College housing complexes will include opioid antagonists.
New York Governor Kathy Hochul recently signed legislation requiring New York State College housing units to have opioid antagonists (i.e., Narcan) on hand in cause of an overdose. Resident Assistants (RAs) and other campus employees will receive training on how to properly administer Narcan should they witness an overdose.
“By signing this legislation, lifesaving overdose prevention medicine will be required in SUNY and CUNY campus housing, as well as trained staff on-site – leading to faster response times and helping prevent needless tragedies. My Administration will continue to work every day to fight the opioid epidemic and provide New Yorkers with further access to lifesaving resources, services, and care,” Hochul said.
The hope is that keeping Narcan in the housing units will allow RAs to offer immediate assistance and lives can be saved.
The state’s comptroller, Thomas P. DiNapoli, posted a release earlier this month sharing information about New York’s ever-growing opioid crisis, including in college housing units.
DiNapoli found opioid-related overdose deaths increased by “68% to nearly 5,000 from 2019 to 2021.” The issue is closely related to the uptick in illicit fentanyl use, the powerful synthetic opioid that is up to 100 times stronger than morphine, as well as the use of other synthetics.
DiNapoli said, “Overdose deaths statewide from opioids and all drugs (5,841) in 2021 surpassed the previous 2017 peak by more than 1,700 fatalities.” He added, “Too many New Yorkers have died from the misuse of drugs, but the jump in these numbers is alarming. It is a tragedy that devastates families and impacts our communities in countless ways. The data shows our battle against drug overdose deaths is far from over. State leaders must ensure an ongoing commitment of public resources and strategies, including new funding from legal settlements, and innovative, evidence-based solutions for the fight against this deadly epidemic to be effective”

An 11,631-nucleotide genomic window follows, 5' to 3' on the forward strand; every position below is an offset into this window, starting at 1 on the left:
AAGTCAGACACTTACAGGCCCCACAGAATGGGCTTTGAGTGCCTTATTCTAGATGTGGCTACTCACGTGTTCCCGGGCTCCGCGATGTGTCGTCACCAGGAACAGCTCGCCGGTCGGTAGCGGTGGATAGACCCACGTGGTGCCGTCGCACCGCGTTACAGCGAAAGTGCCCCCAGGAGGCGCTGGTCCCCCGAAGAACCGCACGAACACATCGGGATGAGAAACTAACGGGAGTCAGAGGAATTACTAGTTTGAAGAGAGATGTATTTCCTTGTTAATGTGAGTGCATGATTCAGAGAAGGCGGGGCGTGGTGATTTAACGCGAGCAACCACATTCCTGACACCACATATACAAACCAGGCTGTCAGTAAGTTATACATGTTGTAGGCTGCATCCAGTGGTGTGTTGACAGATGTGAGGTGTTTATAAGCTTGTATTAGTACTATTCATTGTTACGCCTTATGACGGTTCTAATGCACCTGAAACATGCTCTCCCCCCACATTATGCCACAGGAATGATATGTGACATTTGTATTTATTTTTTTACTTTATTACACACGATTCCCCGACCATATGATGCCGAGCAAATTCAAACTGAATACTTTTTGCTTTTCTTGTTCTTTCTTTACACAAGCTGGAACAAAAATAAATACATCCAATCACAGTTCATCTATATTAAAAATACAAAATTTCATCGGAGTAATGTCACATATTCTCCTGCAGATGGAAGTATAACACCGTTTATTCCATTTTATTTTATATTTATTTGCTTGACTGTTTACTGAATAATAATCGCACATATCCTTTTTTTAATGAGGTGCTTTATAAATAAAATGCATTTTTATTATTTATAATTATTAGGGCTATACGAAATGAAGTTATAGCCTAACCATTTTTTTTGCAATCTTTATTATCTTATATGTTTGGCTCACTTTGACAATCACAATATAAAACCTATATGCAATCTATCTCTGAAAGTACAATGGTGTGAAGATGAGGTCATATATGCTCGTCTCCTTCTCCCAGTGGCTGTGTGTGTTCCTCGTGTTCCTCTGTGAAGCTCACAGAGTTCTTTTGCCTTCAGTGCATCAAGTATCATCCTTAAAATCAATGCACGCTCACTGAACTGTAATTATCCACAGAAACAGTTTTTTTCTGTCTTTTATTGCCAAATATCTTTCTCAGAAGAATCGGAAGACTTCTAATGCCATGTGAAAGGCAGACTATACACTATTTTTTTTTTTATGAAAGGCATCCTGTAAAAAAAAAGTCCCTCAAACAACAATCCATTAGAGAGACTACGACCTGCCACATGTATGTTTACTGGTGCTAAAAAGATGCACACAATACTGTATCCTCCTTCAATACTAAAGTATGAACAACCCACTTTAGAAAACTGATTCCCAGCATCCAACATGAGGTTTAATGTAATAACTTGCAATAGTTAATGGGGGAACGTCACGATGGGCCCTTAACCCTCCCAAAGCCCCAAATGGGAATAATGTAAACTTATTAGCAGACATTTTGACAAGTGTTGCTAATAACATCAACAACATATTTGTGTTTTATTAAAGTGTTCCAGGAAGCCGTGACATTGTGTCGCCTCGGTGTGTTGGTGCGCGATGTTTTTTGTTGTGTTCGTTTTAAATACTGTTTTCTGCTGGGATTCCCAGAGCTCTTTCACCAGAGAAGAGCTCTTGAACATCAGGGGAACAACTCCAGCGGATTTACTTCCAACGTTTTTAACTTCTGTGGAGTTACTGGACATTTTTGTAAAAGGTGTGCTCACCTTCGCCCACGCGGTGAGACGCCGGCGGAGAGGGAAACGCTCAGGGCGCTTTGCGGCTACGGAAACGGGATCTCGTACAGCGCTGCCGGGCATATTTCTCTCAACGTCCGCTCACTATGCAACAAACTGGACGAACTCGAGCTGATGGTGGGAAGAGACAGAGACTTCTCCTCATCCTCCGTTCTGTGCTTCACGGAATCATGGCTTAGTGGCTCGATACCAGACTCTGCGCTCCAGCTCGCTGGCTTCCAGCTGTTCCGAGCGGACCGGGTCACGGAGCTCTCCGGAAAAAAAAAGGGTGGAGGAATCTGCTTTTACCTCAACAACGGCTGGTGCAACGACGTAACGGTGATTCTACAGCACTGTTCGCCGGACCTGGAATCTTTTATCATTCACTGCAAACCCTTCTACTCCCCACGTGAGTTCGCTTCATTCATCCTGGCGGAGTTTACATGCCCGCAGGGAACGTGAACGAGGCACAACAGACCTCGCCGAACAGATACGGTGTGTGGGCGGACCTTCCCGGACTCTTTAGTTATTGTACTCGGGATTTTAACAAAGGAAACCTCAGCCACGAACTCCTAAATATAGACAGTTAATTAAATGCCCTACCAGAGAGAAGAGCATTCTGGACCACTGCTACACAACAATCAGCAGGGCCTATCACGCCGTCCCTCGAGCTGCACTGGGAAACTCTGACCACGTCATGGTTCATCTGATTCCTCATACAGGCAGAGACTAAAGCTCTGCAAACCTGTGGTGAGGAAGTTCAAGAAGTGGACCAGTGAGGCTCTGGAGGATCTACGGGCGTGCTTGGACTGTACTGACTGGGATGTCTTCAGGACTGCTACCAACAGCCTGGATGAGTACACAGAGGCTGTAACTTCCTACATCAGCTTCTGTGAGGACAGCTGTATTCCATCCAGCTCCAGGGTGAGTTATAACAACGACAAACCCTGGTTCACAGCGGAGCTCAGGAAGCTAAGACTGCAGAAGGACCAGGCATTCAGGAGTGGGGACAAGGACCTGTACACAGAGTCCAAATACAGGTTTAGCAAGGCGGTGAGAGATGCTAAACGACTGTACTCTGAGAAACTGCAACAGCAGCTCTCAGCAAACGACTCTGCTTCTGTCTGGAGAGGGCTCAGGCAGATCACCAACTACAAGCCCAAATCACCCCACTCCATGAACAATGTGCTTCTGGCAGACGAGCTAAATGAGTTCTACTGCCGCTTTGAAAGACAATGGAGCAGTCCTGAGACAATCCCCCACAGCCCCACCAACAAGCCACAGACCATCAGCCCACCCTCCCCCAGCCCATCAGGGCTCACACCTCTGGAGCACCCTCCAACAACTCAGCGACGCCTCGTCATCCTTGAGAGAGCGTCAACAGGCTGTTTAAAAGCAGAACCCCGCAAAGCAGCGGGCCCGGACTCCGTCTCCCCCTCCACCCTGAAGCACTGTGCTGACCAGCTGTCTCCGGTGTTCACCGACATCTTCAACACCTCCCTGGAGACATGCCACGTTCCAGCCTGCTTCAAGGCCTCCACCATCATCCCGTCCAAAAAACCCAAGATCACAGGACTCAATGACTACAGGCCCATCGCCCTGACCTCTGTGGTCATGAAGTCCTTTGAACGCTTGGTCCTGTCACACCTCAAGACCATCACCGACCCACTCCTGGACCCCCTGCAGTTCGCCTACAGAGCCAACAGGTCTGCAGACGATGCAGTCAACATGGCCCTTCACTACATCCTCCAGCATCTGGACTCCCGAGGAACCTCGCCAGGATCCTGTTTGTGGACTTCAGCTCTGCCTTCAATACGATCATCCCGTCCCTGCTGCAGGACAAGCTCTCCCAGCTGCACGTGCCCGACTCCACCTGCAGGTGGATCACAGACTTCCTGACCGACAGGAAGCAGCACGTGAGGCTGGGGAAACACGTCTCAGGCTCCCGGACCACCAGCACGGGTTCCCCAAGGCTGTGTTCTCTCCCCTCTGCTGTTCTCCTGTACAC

State Senator Anna Kaplan said, “The first step in addressing a problem is understanding it, and thanks to State Comptroller DiNapoli’s new report on the overdose crisis in New York, we have a road map for how to better support New Yorkers who are struggling so that we can stop the senseless tragedies that are impacting far too many families in our community.”
“I commend State Comptroller DiNapoli’s dedication in the fight against opioid abuse,” added Assembly member Charles Lavine. “While I am deeply disturbed by this report showing the worsening of an epidemic which has already claimed the lives of so many Americans, including thousands from here on Long Island, I look forward to working together at the state level to prevent opioid-related overdose deaths.”
Dr. Jeffrey Reynolds, Family and Children’s Association President/CEO also added, “Overdoses continue to wreck families and communities across New York, and the recent post-COVID increase in fatalities creates even more urgency that we do more. At the same time, it’s critical that we recognize this crisis has moved steadily into communities of color and future funding decisions should reflect that fact. We are grateful for State Comptroller DiNapoli’s continued focus on New York’s opioid crisis, his thoughtful analysis of the current challenges and his willingness to ensure that prevention, access to treatment and support for people in recovery remains a priority.”